Alton Evening Telegraph from Alton, Illinois on September 12, 1972 · Page 8
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Alton Evening Telegraph from Alton, Illinois · Page 8

Alton, Illinois
Issue Date:
Tuesday, September 12, 1972
Page 8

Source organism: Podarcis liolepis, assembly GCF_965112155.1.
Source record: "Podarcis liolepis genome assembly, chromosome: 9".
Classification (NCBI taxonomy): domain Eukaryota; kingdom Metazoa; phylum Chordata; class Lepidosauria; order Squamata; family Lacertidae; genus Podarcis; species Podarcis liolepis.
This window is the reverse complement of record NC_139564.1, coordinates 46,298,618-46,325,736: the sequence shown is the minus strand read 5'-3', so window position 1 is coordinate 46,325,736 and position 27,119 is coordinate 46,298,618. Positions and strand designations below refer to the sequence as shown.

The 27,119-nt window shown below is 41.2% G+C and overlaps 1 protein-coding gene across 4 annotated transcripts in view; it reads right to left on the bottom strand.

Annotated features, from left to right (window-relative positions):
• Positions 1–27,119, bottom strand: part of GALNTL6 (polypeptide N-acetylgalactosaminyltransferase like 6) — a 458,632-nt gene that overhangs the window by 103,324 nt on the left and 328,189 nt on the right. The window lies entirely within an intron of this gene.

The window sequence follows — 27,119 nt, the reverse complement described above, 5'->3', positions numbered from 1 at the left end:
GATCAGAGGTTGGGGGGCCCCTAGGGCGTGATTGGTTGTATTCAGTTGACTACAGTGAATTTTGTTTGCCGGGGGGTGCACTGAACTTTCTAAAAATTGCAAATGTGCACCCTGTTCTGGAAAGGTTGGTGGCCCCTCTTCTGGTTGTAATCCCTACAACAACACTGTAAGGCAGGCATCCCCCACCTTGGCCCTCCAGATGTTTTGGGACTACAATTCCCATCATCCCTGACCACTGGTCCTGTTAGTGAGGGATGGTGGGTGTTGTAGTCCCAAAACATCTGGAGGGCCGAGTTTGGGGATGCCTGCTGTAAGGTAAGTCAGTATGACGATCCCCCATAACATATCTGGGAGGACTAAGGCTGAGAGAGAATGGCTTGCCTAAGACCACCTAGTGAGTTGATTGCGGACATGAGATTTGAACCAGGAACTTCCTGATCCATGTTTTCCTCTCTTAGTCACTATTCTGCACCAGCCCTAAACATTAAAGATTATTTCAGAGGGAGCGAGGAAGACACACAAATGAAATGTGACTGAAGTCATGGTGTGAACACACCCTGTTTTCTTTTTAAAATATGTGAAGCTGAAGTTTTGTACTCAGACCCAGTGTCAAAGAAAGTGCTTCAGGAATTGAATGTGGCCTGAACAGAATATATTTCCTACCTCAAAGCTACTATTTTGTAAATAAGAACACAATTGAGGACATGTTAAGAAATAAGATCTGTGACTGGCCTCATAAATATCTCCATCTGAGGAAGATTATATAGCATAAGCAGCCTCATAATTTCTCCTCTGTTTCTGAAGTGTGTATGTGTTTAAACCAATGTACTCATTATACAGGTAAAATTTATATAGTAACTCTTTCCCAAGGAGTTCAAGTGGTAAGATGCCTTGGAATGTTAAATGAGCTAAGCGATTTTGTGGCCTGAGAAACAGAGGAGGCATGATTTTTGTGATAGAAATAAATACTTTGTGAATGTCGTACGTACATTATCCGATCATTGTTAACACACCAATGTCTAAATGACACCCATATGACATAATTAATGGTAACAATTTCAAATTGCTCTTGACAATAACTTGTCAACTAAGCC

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Tuesday, Sept. 12,1972 Strife-ridden Olympics close It's over Flagbearers of nations that participated in the 20th Olympic Games enter the Munich Olympic stadium Monday night for closing ceremonies, as the Olympic sign flashes on Scoreboard overlooking 80,000 spectators who attended the ceremonies. (AP Wirephoto via cable from Munich) By GEOFFREY MILLER MUNICH (AP) — Lord Kill- anin of Ireland took over today as the new president of the International Olympic Committee with a briefcase full of problems to be solved before the next Olympic Games in Montreal in 1976. The Games of the XX Olympiad, bloodstained by murder and rocked by political strife, ended in Munich's Olympic Stadium Monday. As the Olympic flame was extinguished and the Olympic flag came down, Avery Brundage stepped down too—after 20 years as IOC president. KiHanln and his committee now have to think about the Olympics of the future. One of their problems is the sheer growth of the games. In the Munich Olympics about 8,000 athletes competed, attended by 2,000 coaches and team officials, and more than 4,000 journalists and photographers came from all parts of the world. With the whole world watching on television, the games have become a platform on which political quarrels are aired and nationalist aims pursued. For tw> weeks before the games began the black African countries fought to stop the Rhodesian team from competing. In the end they succeeded. That, the critics said, was the first big dent in the image of the Olympics, which had always striven to be free of political pressures. Then, when the Olympics had been in progress for 10 days, the friendly atmosphere of Olympic village was shattered by the Arab guerrillas who broke in with submachine guns and held members of the Israeli team as hostages. On that day 11 Israelis died— either murdered in their quarters in the village or shot down in the gun battle between the Arabs and German police at a nearby air base late in the evening. Many believed the games would be abandoned. Some thought the Olympics might never start again. But Brundage, speaking at a memorial service for the dead Israelis the next morning,, announced the games "must go on." With flags at half staff but the flame still burning in its cauldron in the stadium, the Olympics continued under a dark shadow. When the shootings and the political wrangling had been left behind, the IOC stamped hard on athletes who were judged to have 1 broken the Olympic code. Vince Matthews and Wayne Collett, Americans who won the gold and silver medals, respectively, in the 400 meters, were banned from further Olympic competition for life because they turned their backs on the American flag during the medals ceremony. All 11 members of the Pakistan field hockey squad were given a similar ban for failing to stand to attention for the West German national anthem. West Germany had upset Pakistan, the defending champions, 1-0, in the final. Rick DeMont, 16-year-old American swimmer, was de- prived of his gold medal in the 400 meters freestyle after failing a drugs test. When it came down to the sports themselves the main talking point was the decline of the United States in the face of a growing challenge from the athletes of Europe. Track and field events which Americans previously had dominated—the sprints, the pole vault and the discus throw—went this time to Eastern Europe. The Americans even lost the basketball title—the sport they gave to the world. Russia beat the United States 51-50 in a dramatic final with bitter overtones. The Americans filed a protest and refused to accept the silver medals. The 1972 Olympics produced athletes whose names will be talked about for years to come. Valery Borzov, the red- vested Russian, won both the 100 and 200 meters sprints— the first non-American ever to achieve the feat. Renate Stecher, an East German housewife, scored a similar double in the women's sprints. Kip Keino of Kenya failed to keep his 1,500 meters title, beaten into second place by Finland's Pekka Vasala. But Keino scored a tremendous victory in the 3,000 meters steeplechase, an event he took up only this year. Mark Spitz, the mustachioed Californlan, smashed all Olympic records by winning seven gold medals in swimming. Russia led the overall • medals tabulation with 50 golds, 27 silvers and 22 bronzes—a total of 99. The United States collected 94 medals, but only 33 of them were gold. East Germany won 20 gold medals and West Germany and Japan 13 each. Baltimore closes East gap By HAL BOCK AP Sports Writer Baseball is going through its annual September Song and as the days dwindle down to a precious few, the chase for the American League East pennant gets whackier and whackier. Front-running Boston, for example, had its lead trimmed to one-half game by losing to . Cleveland 6-5 Monday night on a sacrifice fly that turned into a double play. And Baltimore closed the gap with a 3-2 victory over Milwaukee, thanks to a friendly foul pole that turned a potential home run into a long strike. Cleveland's winning run against the Red Sox came on a sacrifice fly that outfielder Ben Oglivie dropped and then cleverly turned into a double play. The DP erased what would have been an error for the rookie outfielder, but the fly ball got home the run that beat Boston. Meanwhile, Baltimore used Boog Powell's first home run in more than three weeks to trip Milwaukee. But the Birds had a ninth inning scare as ninch hitter Joe Lahoud crashed a two-out shot Into the right field bleachers barely foul A few feet the other way, and the Orioles would have been on the short end of the score. The other AL East contenders splashed through 5% innings before the rain took over and the Yankees beat the Tigers 4-2. The victory moved New York into third place, 1% games behind Boston. Detroit slipped to fourth, two games off the Red Sox' pace. In the AL West, Chicago moved to within two games of Oakland by beating Kansas City 2-1 while the A's were losing a doubleheader to Minnesota, 2-1 and 3-2. Texas and California weren't scheduled. Only three National League games were played Monday night. The New York Mets trimmed Philadelphia and Steve Carlton, 4-2, Montreal shut out St. Louis 4-0 and Houston topped Los Angeles 4-3. The Red Sox flexed their muscles with home runs by Carl YastrzemsM, Reggie Smith, Carlton Fisk and even relief pitcher Bill Lee while Jack Brohamer and Tom McCraw connected for the Indians. The score was 5-5 In the sixth following Lee's homer when the Indians scored the deciding run. Cleveland loaded the bases on Buddy Bell's single, a hit batsman, a sacrifice and an intentional walk. Then Roy Foster filed to Oglivie. The rookie dropped the ball but recovered in time to force Jack Heidemann at third and when Foster passed another runner on the base-paths, he also was declared out. But Bell scored on the play and the damage had been done. Baltimore did its offensive damage on Powell's three-run homer in the fourth Inning. It was No. 18 this season but his first since Aug. 21. There is absolutely no truth to the report that Manager Ralph Houk was seen doing a rain dance in the New York dugout as the Yankees waited out a one-hour, 43-minute delay with the lead secure and the game official. Finally, the umpires decided to call it, giving Steve Kline his 16th victory. Consecutve fourth Inning homers by Bobby Murcer and Felipe Alou gave New York the lead for keeps. Murcer's homer was his 28th of the year and one of three hits in the game for the Yankee center fielder. Alou's shot was the 200th of his major league career. In the AL West, Chicago chopped 1% games off Oakland's edge by nipping Kansas City while the A's were losing a pair to Minnesota. Dick Allen's 34th home run —a White Sox' record — accounted for all the Chicago runs and Tom Bradley allowed just three hits for the victory. Allen, the AL's leader in homers, runs batted in (104) and second in batting average (.316), connected hi the first inning and Bradley protected the slim edge into the ninth. When Steve Hovely tagged a KC homer in the ninth, Terry Forster came on to get the final out. Rich Reese's ninth inning double drove home the deciding run in the opener for Minnesota after Oakland had tied the score on a two-out homer by Sal Bando in the top of the ninth. Danny Thompson singled in the bottom of the ninth and then raced homer on Reese's two-base hit. In the nightcap, Reese drove in the winning run again, this time drawing a bases-loaded walk with two out in the eighth inning. Bert Blyleven earned the victory with a six-hitter. Ironically, Reese was a defensive replacement in both games. Alton High harriers beat Parkway, 22-36 Alton High School defeated Parkway North of St. Louis, 22-36, here Monday in a dual cross country meet at Rock Spring Golf Course. Mark Swift of Alton was the winner over the three-mile course in the time of 16:25. Ron Bligh of Alton was second at 16:37. Other Alton runners in the top 10 were Rick Evans (4th), Darrell Kelley (7th), Lindell Hicks (8th) and Gene Hack (9th). Alton is in a quadrangular meet Wednesday at Belleville against Belleville West, House Springs (Mo.) and Northwest of St. Louis. Mackey says 'nope' to retirement talk By GORDON BEARD AP Sports Writer BALTIMORE (AP) - John Mackey, voted the best tight end during the first 50 years of pro football, refuses to be a part-time player for the Baltimore Colts. But the veteran of nine seasons in the National Football League denies a club statement that he has retired from the sport. The Colts announced Mackey had retired Monday after reporting they had been unsuccessful in attempting to trade the 30-year-old tight end to any of the other 12 American Conference teams. Mackey denied he had retired and also charged that the Colts had refused to place him on waivers or release ten outright "If no one wants me," Mackey said, "I don't understand why they don't release me or put me on waivers. They have nothing to lose." "I haven't retired," Mackey said. "I'm healthy, able and looking for a new team ... and new coach. If I'm not given an opportunity to play, it's like preventing me from earning a living." Mackey, president of the National Football League Players Association, said his lawyers were checking into aspects of his case. He also reported that Ed Garvey, executive director of the players' union, would talk with the league office today. Mackey said he asked to be traded during the off- season, and then reiterated Poor baserimning aid in Cards' loss MONTREAL (AP) - The Montreal Expos used the six- hit pitching of Balor Moore and some careless base running by the St. Louis Cardinals to put together a 4-0 shutout of the Red Birds Monday night. Moore, 21 and 0-2 against (be Cardinals in two previous gomes, pitched perfect baseball the first three in- Dings and was blessed by some weird happenings on the bases in the St. Louis half of the fourth. With Montreal leading 3-0, Lou Brock led off with a double but was later caught between third and home when Mike Tyson singled to center. Luis Melendez lined out for fee second out, but then Joe Torre tried to spark a rally Wth a single apparently driv- feg to Tyson with the first l run of the game. The however appealed to Bill Williams who ruled that Tyson had Iprgotten to touch third base 0 ]& way to score. £Tys0fl said he scraped the -^ irttb his back foot," said Manager Red "But I'm not called tie with St. Louis in the National League's East Division. Moore. (8-7) struck out nine in handing the Cardinals their eighth loss to Montreal in 14 meetings this season. Montreal's first-baseman Mike Jorgensen provided three of the Expos' four runs with a two-run double and a solo homer off losing pitcher Lowell Palmer (0-3). Jorgensen's blast, his 12th of the year, was a high shot that carried over the right-field fence. It was his third homer since the Expos opened their current homestand last Friday against Pittsburgh. The Expos led early when they came up with two quick runs in the first when Jorgensen doubled in Ken Singleton and Ron Fairly who both reached base on singles. CARDS (0) Player AB B H Brock 402 Tyson 4 o I MONT. (4) Player AB R H Day Foil Melendez 400 Singleton 3 Torre . - - - . Luboy Humph'y 4 0 (i 0 2 2 3 1 2 JuUt Roque Anderton 300 0 2 Fairly 200 Jorg »on 3 1 300 Laboy 2 0 300 Palmer Stein Bare Reitz Tories Mont 0 0 0 0 0 0 a fourth-place 100 1 0 1 000 1 0 0 000 Total* 30ofl Totals 31 4 8 featafi l*»4««7*» KHE CARDS 000000000—0 6 1 MONT. 2 <Ll 0 1 0 0 0 x— 4 8 0 2 <Ll h his request Monday after being told by Coach Don McCafferty that Tom Mitchell would start at tight end in next Sunday's NFL season opener. "I asked them to put me on waivers if they couldn't made a deal," Mackey said, "but McCafferty said he didn't want to put a player of my stature on waivers." "I don't know why not," Mackey said sarcastically, "when I'm only a second-stringer and no one wants me." Under NFL rules, trades at this time of year are only possible within the two conferences. But if Mackey were to be placed on waivers or released, he could be picked up by a team in the National Conference. Mackey was not the only player to express his opinion about his coach. Veteran fullback Tom Woodeshick, cut by the Philadelphia Eagles, said he was "extremely bitter" at coach Ed Khayat. Woodeshick said the Eagles are "completely demoralized" under Khayat. "The military discipline of Khayat is completely contrary to lifestyles of the Eagles. They haven't been able to accept the mandate of short hair and wini^-tipped shoes." The Eagles also cut another veteran fullback Jim Nance, the leading ground gainer in the old AFL with the Boston Patriots, along with defensive end Don Brunim and linebacker Will Foster. Other NFL clubs also got down to the 40-player limit tor the opening of the regular season Sunday. Today is the deadline to reach the limit. Dallas reached the limit by putting five on no-recall waivers, linebacker Lee Roy Cafi'ev, guard Brian Goodman, running back Harvey Phillips and wide receivers Charles McKee and Robert West. Atlanta cut punter Billy Lothridge, one of the original Falcons, along with quarterback Leo Hart, tackle Steve Okoniewski and running back Bill Holland. Linebacker Steve Kiner of Washington, linebacker Ralph Heck of the New York Giants, wide receiver John Spills of Grefca Bay aod defensive back Dennis Pete of Cincinnati were among other players cut. Major ieaguej STANDINGS W. L. 86 48 75 61 70 64 64 73 63 72 49 87 West 83 53 76 60 73 63 64 73 60 77 51 83 Pet. .642 .551 .522 .467 .467 .360 .610 .559 .537 .467 .438 .381 G.B. 12 16 23 y. 2V/2 38 _ 7 10 19'/ 2 23 Vi 31 NATIONAL LEAGUE East Pittsburgh Chicago New York St. Louis Montreal Philadelphia Cincinnati Houston Los Angeles Atlanta Snn Francisco 60 San Diego Monday's Results New York 4, Philadelphia 2 Montreal 4, St. Louis 0 Houston 4, Los Angeles 3 Only games sceduled Today's Games New York (Webb 0-0) at Philadelphia (Reynolds 2-12), N St. Louis (Santorinl 6-10) at Montreal (Morotn 6-13), N Los Angeles (John 11-5) at San Francisco (Bryant 11-6), N Cincinnati (Simpson 8-5) at Atlanta (Freeman 2-0), N Pittsburgh (Ellis 13-7) at Chicago (Hooton 9-12) Only games scheduled Wednesday's Gomes St. Louis at Montreal, N New York at Philadelphia, N Major League :AN LEAGUE Hast W. L. 73 fil 74 63 73 64 72 6-t 63 73 54 83 West 7!) 57 77 59 tii) 6(i (if. 68 63 72 Pet. .545 .540 .533 .529 .463 .394 .5R1 .56(5 .511 .493 .4f>7 G.B. — \L l'/2 2 11 20!/2 __. 2 0' j 12 15 W Happy end Athletes crowd the track of the Munich Monday night. (AP Wirephoto via cable Olympic Stadium during the closing from Munich) ceremony of the 20th Olympic Games Athletes arm-in-arm on Games' final day By KAROL STONGER Associated Press Sports Writer MUNICH (AP) - The organizers planned it solemnly, but the athletes made the closing Olympic ceremony their own- joyously. Olympians from Great Britain formed a human chain and snake danced their way into the stadium as if determined to end the Summer Games on a happy note instead of to the strains of tragedy that struck just a week ago. Competitors from other countries mingled hand-in- hand, arm-in-arm, shoulder to shoulder in animated conversation and gestures of good will as flags of all nations wreathed the 80,000- seat Stadium, signaling international unity. But one nation—Israel—was represented only by a placard. Eleven of its team died at the hands of Arab terrorists last Tuesday. The others returned home with their dead comrades. One flag—that of Israel- flew at half staff as a memorial. Avery Brundage strode to a platform and bade farewell to the XX Olympiad and 20 years as president of the International Olympic Committee. He left with one hand leaning heavily on the shoulder of an escort. There was a moment of silence in memory of the dead Israelis. The lights dimmed and the Olympic flame that had burned 17 days flickered, then was extinguished. Cannoneers gave a five-gun salute, the official Olympic flag was lowered and the Olympic anthem was played. Pomp and circumstance then gave way to the athletes—some proud owners of Olympic medals, others just happy for the opportunity to compete. Some athletes grabbed torches from the hands of boy scouts who bad been part of the processional and began darting about. Others hoisted fellow Olympians to their shoulders and sprinted while still more proudly paraded the red maple leaf of Canada— site of the 1976 games. But once a patch of marigolds in the center of the arena had been picked as souveniers and yellow-coated trash collectors converged on the scene, the crowd, which seemed to enjoy the youthful cutting-up as a finale to 17 tense days, began to disperse. Football poll The Top Twenty teams, with first-place votes in parentheses, season records and total points. Points based on 20-18-16-14-12-109-8, etc.: 1. USC (13) 2. Colorado (12) 3. Ohio State (5) -«. Oklahoma (12) 5. Alabama 6. Penn State (1) 7. Tennessee (1) 8. UCLA (4) 9. LSU 10. Nebraska (1) 11. Michigan 12. Washington (1) 13. Arizona State ' 14. Notre Dame 15. Texas 16. Georgia 17. Arkansas 18. Purdue 19. Mississippi 20. Florida State Others receiving votes, listed alphabetically: Air Force, Auburn, Boston College, Dartmouth, Illinois, Indiana, Iowa State, Louisville, Michigan State, North Carolina, San Diego State, Stanford, Syracuse, Texas A & M, Texas Christian, West Virginia. (1-0) 779 (1-0) 769 (0-0) 710 (0-0) 694 (1-0) 528 (0-0) 473 (1-0) 426 (1-0) 415 (0-0) 375 (0-1) 344 •(0-0) 199 (1-0) 186 (0-0) 174 (0-0) 162 (0-0) 132 (0-0) (0-1) (0-0) (0-0) (1-0) 81 79 55 43 40 NATIONAL LEAGUE BATTING (350 at bats)— B.Williams, Chi, .342; Cedeno, Htn, 327. RUNS— Morgan, Cin, 113; Bonds, SF, 101. RUNS BATTED IN— Stargell, Pgh, 110; B. Williams, Chi, 102. HITS— B.WIlllams, Chi, 175; Rose, Cin, 175; Brock. StL, 169. DOUBLES— Cedeno, Htn, 34; Montanez, Phi, 33. TRIPLES— Bowa, Phi. 12; Rose, HOME RUNS— Colbert, SD, 37; Stargell, Pgh, 33. STOLEN BASES— Brock, StL, 57; Morgan, Cin, 50; Cedeno, Htn, 50. PITHCING (13 Decisions)— Blass, Pgh, 17-6, .739, 2.38 Marshall, Mon, 14-5, .736, 1.70 Nolan, Cin, 14-5, .736, 2.05. STRIKEOUTS— Carlton. Phi, 277; Seaver, NY, 206. AMERICAN LEAGUE BATTING (350 at bats)— Carew, Mln, .317; Scheinblum, KC, .316; D.Allen, Chi, .316. RUNS— Murcer, NY. 92; D.Allen, Chi, 83. RUNS BATTED IN— D.Allen, Chi, 104; Murcer, NY, 87. HITS— Rudl, Oak, 163; Plniella, KC, 153; Carew, Min, 153. DOUBLES— Plniella, KC. 30; Murcer, NY. 28. • TRIPLES— Fisk, Bsn, 8; Rudl, Oak, 8; Blair. Bal, 7; Murcer. NY, 7. HOME RUNS— D.Allen, Chi, 34; Murcer, NY, 28. STOLEN BASES— D.Nelson, Tex, 39: Campaneris, Oak, 38. PITCHING (13 Decisions)— Tiant, Bsn, 11-4, .73?, 2.07 Hunter. Oak, 19-7, .730. 2.02. STRIKEOUTS— N.Ryan, C a 1 , 260; Lolich, Det, 213. Pittsburgh at Chicago Cincinnati at Atlanta. N Los Angeles at San Francisco, 1 San Diego at Houston, N Boston Baltimore New York Detroit Cleveland Milwaukee Oakland Chicago Minnesota Kansas City California Texas 51 84 Monday's Results Minnesota 5, Milwaukee 2 Cleveland 6, Boston 5 Minnesota 2-3, Oakland 1-2 Chicago 2, Kansas City 1 New York 4, Detroit 2, 5>/, Innings, rain Only games scheduled Today's Games Boston (Tlunl 11-4) at New York Peterson 14-14), N Cleveland (Wilcox 7-12 or Hllgen- dorf 3-1) at Milwaukee (Persona 11-12), N Oakland (Hunter 19-7) at Minnesota (Corbin 8-7), N Chicago (J)nhnsen 17-15) at Kansas City (Montgomery 1-1), N Baltimore (Dbbson 15-15) at Detroit (Fryman 5-2), N Texas (Gogolewskl 3-9) at California (Ryan lli-13), N Wednesday's Games Texas at California, N Oakland at Minnesota, N Chicago at Kansas City, N Baltimore at Detroit, N Cleveland at Milwaukee, N Boston at New York, N Officials needed Robert Busse, Director of t h e Alton Park and Recreation Commissions, announced today that applications are being accepted for anyone interested In officiating soccer or flag football for men and boys. Applications must be received by Monday, Sept. 25. For further information call the Alton Recreation offices at 462-9711. Office hours are 8:30 to 5 on weekdays and 8:30 to 12 noon on Saturdays. blbti'lhlUAL SUPPLIES , Golf Notes " HANDICAP TOURNAMENT In a Registered Golfers' Handicap tournament at Country Fail-ways Sunday, D. L. Casey won the title with a 64. Ill second were Dee Ketchum and John Phipps. Others in order Homer Raines, Bob Moore and Bob Stone, Ed Mueller aad Harold Roberts and a sixth tie among Cliff Dister, Sam McPhail, Harry Kulp and Ed Holland. JR. BOWLERS ROOM FOR ALL AGES SIGN UP SAT., SEPT. 16 BOWL FREE GAME 10 A.M.-3 P.M. LEAGUE STARTS 23RP ACME BOWL e«""y Rd - Happiness Is... KING EDWARD CIGAR i